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XS650 Clutch Worm Actuator experiment & tidbits

Discussion in 'The Garage' started by TwoManyXS1Bs, Oct 27, 2013.

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  1. Brassneck

    Brassneck XS650 Guru

    The finding neutral discussion is timely as I made an interesting discovery this past summer and just verified it again last weekend during my ride that I thought I would share.

    Some of you may recall last summer (I think at the time I had posted up an issue I was having with a stiff clutch/lever issue and finally realized that I stupidly forgot to simply oil my clutch cable)...anyways, along with getting the clutch to move like butter (which it truly does now--it's so light and easy to pull) I also experimented with my shifter which I didn't really discuss since it wasn't part of the issue at the time...and here's the interesting part: I have been running with rearsets for quite some time now, and while I could shift just fine...I too had an issue with finding neutral, especially when hot...but this was not new to the rearsets as it was also kind of an issue when it was stock too. Since I had a few extra shifters in my box of parts I decided to try something and swap out the smallish shifter that mounts on the shift rod (and connects to the linkage of my rearsets) with a longer one. You can see the original one I had in this picture (it's black and is approx. 2" long) [​IMG]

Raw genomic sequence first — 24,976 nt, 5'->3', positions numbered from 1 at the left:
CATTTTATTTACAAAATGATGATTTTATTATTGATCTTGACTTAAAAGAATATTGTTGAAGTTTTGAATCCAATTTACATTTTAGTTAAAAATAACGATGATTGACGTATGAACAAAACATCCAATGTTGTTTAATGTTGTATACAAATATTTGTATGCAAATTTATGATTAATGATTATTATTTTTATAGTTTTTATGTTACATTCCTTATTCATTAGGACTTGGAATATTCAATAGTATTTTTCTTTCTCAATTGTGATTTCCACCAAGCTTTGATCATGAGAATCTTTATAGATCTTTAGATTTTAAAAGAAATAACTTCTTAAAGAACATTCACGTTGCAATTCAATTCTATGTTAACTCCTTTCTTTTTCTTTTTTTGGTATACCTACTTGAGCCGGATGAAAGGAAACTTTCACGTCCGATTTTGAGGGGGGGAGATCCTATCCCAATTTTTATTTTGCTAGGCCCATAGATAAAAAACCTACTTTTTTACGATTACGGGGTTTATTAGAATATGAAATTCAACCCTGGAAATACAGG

I ended up using one that's closer to 3.5"- 4" (I'm not near my garage so don't have exact measurements but imagine the black shifter part in my pic being double it's length), and my finding was that not only could I shift WAY easier, but I've yet to NOT FIND NEUTRAL. It just dawned on me when I saw the last few posts on this thread pop up, and thinking back on my ride this past weekend-- that since I made the change, neutral has not been missed nor have I needed to rock the bike while sitting at a light or rev it slightly to find neutral. And that begs the question... why? I have to think that leverage and the ability to turn the shift rod with greater force is it work here...but I'm not sure the physics/nature of the forces to know how to calculate the variances of a rearset with a taller/longer "lever" vs. the stock shifter...perhaps it's nothing? But I thought I'd share and see if that adds to the mystery.